• Duration: 10 days
  • Genre: Jazz

The Umbria Jazz Festival is one of the oldest and most prestigious jazz festivals in Italy, dating back to 1973. The festival features a wide range of jazz styles, including traditional, contemporary, fusion, Latin, and more. 

It showcases acclaimed jazz artists from around the world, with Miles Davis, Dizzy Gillespie, Wynton Marsalis, Herbie Hancock, Chick Corea, Pat Metheny, and many others having performed in the past. 

The festival utilizes various historic and picturesque venues throughout the region, including charming squares, theaters, churches, and open-air locations. The festival’s long-standing presence has established it as a significant event in the cultural fabric of Umbria as well as jazz as an art form across Italy.

Summer brings great weather, optimal barbecue conditions, and sunshine galore to Europe, but it also hosts a wide array of music festivals scattered across the continent. 

From big names like Sziget or Lowlands to smaller, more intimate choices or festivals dedicated to rock, jazz, or EDM, there’s something for everyone to enjoy.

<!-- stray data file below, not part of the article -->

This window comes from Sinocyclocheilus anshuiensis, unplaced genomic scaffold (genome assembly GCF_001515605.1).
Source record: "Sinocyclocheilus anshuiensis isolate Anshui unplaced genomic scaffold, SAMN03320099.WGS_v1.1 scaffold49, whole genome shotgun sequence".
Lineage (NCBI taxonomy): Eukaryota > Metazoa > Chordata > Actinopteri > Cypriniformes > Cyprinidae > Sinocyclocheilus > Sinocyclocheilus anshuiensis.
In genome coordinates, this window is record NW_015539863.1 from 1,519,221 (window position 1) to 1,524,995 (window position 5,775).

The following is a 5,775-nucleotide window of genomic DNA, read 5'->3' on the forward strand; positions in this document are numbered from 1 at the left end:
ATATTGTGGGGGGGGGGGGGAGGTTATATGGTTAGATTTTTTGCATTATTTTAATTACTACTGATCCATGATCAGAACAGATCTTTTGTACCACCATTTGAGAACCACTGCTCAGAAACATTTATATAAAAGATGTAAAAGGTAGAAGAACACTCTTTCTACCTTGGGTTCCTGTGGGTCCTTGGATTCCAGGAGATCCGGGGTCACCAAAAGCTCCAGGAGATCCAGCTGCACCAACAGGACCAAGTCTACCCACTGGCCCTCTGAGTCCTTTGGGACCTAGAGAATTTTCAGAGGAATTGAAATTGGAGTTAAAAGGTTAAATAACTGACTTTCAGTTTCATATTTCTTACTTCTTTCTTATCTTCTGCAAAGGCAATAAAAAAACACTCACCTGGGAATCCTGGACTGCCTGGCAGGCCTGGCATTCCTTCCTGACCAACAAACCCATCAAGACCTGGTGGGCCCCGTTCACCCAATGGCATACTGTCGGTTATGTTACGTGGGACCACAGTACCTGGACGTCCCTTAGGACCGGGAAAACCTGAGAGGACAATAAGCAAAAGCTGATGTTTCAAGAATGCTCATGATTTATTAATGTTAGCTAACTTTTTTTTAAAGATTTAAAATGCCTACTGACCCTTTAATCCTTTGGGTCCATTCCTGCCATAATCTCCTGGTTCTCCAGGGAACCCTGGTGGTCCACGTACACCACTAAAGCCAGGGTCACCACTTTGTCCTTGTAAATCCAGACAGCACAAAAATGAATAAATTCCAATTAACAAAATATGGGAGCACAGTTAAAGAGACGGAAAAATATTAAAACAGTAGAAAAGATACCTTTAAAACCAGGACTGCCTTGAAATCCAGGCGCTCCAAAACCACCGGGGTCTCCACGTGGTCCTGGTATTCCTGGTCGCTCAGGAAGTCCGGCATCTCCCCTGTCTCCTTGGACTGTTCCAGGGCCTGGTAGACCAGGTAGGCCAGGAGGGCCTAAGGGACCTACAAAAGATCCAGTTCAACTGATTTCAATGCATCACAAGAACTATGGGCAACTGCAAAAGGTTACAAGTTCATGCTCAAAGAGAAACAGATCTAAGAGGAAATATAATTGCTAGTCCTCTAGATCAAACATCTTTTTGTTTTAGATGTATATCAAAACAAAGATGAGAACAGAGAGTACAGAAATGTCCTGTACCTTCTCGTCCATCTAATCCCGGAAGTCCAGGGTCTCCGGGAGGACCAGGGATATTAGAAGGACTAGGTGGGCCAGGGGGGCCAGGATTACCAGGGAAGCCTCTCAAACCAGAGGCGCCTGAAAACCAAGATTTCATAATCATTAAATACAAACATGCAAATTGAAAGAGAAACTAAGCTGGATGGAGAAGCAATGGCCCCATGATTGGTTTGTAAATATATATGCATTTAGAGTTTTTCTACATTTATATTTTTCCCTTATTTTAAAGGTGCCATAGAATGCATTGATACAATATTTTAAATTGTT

Booking in advance for most of these European festivals is essential, as is being sure to stay hydrated and slather on sunscreen. Oh, and go easy on the booze – you’ll regret it if you miss Dolly Parton! 

What is your favorite music festival in Europe? Share it with us in the comments below!

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Tegan George & Alex McKenzie | Why Not Walk

Tegan and Alex are travel, hiking, and biking enthusiasts currently based in Amsterdam. There is nothing they love more than exploring new places by walking, and they have visited over 35 countries together since they met in 2015. Their love for “walking the world” led them to found Why Not Walk, a travel guide site. Follow them on Instagram, Facebook, or Pinterest to start planning your next adventure.